Revisiting funding local government and local services

Mike Danson and Geoff Whittam summarise their research on where new local government funding can come from

Local government has had the largest cut in Scottish government funding allocations in recent years, bearing the brunt of austerity. UNISON, along with others, has been highlighting the overall cuts and in their ‘damage’ report series have set out their members’ views of the impact on individual services. Our various previous reports to UNISON (see, for example, Scottish Left Review Nov/Dec 2017) have argued for a more interventionist role for local government in areas like procurement, the environment and municipal energy in order to contribute to reversing cuts to local government activities, to allow local government to play a fuller role in promoting local economies and communities, and to protect public services; all these initiatives and strategies mean securing greater revenues.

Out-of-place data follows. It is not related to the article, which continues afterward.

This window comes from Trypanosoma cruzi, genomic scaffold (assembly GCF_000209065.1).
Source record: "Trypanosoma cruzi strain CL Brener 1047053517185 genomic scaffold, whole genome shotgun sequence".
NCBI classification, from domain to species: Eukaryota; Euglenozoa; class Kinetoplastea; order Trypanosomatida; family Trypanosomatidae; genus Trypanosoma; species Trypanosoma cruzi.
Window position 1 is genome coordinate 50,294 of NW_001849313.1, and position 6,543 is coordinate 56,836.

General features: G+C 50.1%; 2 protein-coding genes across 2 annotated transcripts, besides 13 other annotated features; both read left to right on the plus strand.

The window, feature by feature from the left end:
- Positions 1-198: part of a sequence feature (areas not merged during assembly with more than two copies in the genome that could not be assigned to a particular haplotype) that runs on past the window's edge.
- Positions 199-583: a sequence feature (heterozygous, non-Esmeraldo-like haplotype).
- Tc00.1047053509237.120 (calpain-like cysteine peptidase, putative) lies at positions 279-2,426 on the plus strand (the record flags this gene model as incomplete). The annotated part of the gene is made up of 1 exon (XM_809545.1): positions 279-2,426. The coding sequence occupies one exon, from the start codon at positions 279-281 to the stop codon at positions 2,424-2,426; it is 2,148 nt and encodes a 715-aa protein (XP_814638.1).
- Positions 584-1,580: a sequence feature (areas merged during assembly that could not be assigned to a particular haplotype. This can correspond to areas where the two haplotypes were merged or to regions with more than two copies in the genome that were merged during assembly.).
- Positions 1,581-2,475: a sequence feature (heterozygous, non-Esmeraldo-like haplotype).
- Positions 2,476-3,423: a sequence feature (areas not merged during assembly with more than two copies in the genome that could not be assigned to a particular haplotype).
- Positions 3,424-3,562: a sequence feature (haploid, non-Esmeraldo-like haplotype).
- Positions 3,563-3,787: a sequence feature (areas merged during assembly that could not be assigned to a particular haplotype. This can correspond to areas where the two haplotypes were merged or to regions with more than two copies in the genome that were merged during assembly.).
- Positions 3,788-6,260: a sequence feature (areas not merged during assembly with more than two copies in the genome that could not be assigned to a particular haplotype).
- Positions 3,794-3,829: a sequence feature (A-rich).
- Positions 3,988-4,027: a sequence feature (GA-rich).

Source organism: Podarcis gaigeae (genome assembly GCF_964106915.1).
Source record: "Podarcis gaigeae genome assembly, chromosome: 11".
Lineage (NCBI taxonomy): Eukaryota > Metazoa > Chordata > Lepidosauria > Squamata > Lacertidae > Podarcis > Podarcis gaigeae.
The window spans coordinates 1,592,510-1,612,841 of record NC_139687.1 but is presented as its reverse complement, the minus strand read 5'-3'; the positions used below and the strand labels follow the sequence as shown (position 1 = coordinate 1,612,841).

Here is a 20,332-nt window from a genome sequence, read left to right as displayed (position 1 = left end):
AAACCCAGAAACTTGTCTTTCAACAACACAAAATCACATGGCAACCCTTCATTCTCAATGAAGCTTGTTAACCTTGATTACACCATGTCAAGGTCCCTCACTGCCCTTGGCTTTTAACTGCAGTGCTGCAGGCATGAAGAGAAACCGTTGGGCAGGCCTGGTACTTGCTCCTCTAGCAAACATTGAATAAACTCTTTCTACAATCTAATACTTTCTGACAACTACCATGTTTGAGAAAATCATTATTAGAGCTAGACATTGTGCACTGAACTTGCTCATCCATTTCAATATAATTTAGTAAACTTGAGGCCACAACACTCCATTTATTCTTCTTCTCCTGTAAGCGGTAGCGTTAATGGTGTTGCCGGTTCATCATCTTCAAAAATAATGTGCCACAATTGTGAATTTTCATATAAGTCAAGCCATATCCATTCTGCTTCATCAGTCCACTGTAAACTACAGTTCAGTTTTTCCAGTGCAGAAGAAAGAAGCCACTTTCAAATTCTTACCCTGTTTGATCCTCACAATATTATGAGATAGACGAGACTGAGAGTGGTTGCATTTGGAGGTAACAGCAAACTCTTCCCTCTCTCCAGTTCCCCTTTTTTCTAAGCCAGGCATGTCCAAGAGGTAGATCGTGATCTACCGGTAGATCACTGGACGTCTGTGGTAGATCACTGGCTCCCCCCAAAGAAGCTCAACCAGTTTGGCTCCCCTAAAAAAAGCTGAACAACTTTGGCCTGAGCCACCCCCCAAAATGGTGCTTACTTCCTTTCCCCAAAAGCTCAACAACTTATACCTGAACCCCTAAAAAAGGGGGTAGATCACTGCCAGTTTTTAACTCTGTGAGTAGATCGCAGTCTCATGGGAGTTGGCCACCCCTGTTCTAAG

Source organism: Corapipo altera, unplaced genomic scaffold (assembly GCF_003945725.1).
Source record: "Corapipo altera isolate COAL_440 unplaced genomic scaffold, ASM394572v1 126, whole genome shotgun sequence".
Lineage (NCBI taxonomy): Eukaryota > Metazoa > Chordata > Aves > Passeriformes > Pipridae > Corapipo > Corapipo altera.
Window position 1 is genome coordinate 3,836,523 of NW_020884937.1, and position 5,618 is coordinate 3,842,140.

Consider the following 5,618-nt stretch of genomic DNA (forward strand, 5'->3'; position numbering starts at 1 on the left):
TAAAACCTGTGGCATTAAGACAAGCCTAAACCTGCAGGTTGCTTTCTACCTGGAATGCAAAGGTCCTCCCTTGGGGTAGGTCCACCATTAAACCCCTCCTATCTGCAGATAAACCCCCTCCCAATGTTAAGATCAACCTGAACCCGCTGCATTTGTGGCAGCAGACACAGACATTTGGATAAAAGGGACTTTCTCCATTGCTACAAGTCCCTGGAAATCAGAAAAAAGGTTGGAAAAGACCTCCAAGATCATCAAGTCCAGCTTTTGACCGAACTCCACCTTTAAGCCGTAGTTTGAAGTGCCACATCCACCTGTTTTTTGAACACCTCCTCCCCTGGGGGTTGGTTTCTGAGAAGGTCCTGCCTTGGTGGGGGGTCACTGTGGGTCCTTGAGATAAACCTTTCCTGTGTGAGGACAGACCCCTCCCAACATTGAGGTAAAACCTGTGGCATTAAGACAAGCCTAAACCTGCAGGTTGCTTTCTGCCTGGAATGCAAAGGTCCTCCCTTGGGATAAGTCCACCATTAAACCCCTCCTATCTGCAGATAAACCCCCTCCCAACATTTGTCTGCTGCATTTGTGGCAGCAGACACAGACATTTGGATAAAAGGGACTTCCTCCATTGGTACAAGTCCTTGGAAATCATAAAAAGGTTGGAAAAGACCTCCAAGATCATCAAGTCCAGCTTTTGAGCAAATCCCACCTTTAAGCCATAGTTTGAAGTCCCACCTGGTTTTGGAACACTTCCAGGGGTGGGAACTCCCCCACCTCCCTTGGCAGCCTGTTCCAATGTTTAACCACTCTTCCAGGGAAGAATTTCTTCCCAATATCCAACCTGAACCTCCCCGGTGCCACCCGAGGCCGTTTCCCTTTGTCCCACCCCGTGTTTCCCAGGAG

However, there have been progressive cuts to the core budgets for local authorities for over a decade with detrimental effects for the provision of public services. Facing more years of uncertainty and austerity, the demand for local government services and employment will become ever more pressing but with continuing severe pressures on budgets and priorities. Within the constraints of the powers available to the Scottish Parliament, there is a need to identify possible new sources of funding and finance to meet these needs. Our research for UNISON on these issues was launched in April 2019 and this summary offers the opportunity to carry forward the debate.